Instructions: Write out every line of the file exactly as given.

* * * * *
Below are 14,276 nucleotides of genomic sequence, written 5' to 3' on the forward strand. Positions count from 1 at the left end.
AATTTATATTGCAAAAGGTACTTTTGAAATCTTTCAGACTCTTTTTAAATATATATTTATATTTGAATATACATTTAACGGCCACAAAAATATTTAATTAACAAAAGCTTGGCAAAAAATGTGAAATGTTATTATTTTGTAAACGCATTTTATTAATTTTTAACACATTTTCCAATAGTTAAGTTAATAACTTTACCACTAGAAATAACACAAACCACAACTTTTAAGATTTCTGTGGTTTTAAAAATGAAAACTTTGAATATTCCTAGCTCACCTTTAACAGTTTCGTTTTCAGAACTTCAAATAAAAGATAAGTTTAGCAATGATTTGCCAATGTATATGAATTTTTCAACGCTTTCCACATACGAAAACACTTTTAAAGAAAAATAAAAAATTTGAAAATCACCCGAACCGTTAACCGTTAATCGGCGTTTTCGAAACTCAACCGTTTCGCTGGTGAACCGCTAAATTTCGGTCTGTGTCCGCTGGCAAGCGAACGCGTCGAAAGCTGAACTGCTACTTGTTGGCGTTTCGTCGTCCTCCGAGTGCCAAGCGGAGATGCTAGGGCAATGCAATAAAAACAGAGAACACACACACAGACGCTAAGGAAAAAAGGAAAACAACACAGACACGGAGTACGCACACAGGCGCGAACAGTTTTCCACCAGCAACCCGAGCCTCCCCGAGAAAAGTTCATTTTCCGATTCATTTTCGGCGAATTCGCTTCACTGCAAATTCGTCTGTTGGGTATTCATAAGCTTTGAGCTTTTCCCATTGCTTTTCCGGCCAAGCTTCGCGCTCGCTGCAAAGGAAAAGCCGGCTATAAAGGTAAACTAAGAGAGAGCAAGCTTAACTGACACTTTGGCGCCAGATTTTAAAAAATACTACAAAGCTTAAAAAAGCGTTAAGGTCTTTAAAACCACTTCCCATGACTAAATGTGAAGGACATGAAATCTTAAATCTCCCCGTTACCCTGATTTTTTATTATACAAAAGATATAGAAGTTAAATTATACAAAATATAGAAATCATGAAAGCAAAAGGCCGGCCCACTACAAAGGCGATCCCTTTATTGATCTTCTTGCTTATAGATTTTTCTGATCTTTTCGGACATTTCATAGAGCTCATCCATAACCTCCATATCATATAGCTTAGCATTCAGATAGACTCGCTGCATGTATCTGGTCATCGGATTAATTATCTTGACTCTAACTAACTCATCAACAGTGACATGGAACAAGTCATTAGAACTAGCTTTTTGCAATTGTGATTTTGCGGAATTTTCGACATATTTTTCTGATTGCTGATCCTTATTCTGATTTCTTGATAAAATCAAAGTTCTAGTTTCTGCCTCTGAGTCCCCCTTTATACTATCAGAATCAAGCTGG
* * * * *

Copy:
Below are 14,276 nucleotides of genomic sequence, written 5' to 3' on the forward strand. Positions count from 1 at the left end.
AATTTATATTGCAAAAGGTACTTTTGAAATCTTTCAGACTCTTTTTAAATATATATTTATATTTGAATATACATTTAACGGCCACAAAAATATTTAATTAACAAAAGCTTGGCAAAAAATGTGAAATGTTATTATTTTGTAAACGCATTTTATTAATTTTTAACACATTTTCCAATAGTTAAGTTAATAACTTTACCACTAGAAATAACACAAACCACAACTTTTAAGATTTCTGTGGTTTTAAAAATGAAAACTTTGAATATTCCTAGCTCACCTTTAACAGTTTCGTTTTCAGAACTTCAAATAAAAGATAAGTTTAGCAATGATTTGCCAATGTATATGAATTTTTCAACGCTTTCCACATACGAAAACACTTTTAAAGAAAAATAAAAAATTTGAAAATCACCCGAACCGTTAACCGTTAATCGGCGTTTTCGAAACTCAACCGTTTCGCTGGTGAACCGCTAAATTTCGGTCTGTGTCCGCTGGCAAGCGAACGCGTCGAAAGCTGAACTGCTACTTGTTGGCGTTTCGTCGTCCTCCGAGTGCCAAGCGGAGATGCTAGGGCAATGCAATAAAAACAGAGAACACACACACAGACGCTAAGGAAAAAAGGAAAACAACACAGACACGGAGTACGCACACAGGCGCGAACAGTTTTCCACCAGCAACCCGAGCCTCCCCGAGAAAAGTTCATTTTCCGATTCATTTTCGGCGAATTCGCTTCACTGCAAATTCGTCTGTTGGGTATTCATAAGCTTTGAGCTTTTCCCATTGCTTTTCCGGCCAAGCTTCGCGCTCGCTGCAAAGGAAAAGCCGGCTATAAAGGTAAACTAAGAGAGAGCAAGCTTAACTGACACTTTGGCGCCAGATTTTAAAAAATACTACAAAGCTTAAAAAAGCGTTAAGGTCTTTAAAACCACTTCCCATGACTAAATGTGAAGGACATGAAATCTTAAATCTCCCCGTTACCCTGATTTTTTATTATACAAAAGATATAGAAGTTAAATTATACAAAATATAGAAATCATGAAAGCAAAAGGCCGGCCCACTACAAAGGCGATCCCTTTATTGATCTTCTTGCTTATAGATTTTTCTGATCTTTTCGGACATTTCATAGAGCTCATCCATAACCTCCATATCATATAGCTTAGCATTCAGATAGACTCGCTGCATGTATCTGGTCATCGGATTAATTATCTTGACTCTAACTAACTCATCAACAGTGACATGGAACAAGTCATTAGAACTAGCTTTTTGCAATTGTGATTTTGCGGAATTTTCGACATATTTTTCTGATTGCTGATCCTTATTCTGATTTCTTGATAAAATCAAAGTTCTAGTTTCTGCCTCTGAGTCCCCCTTTATACTATCAGAATCAAGCTGG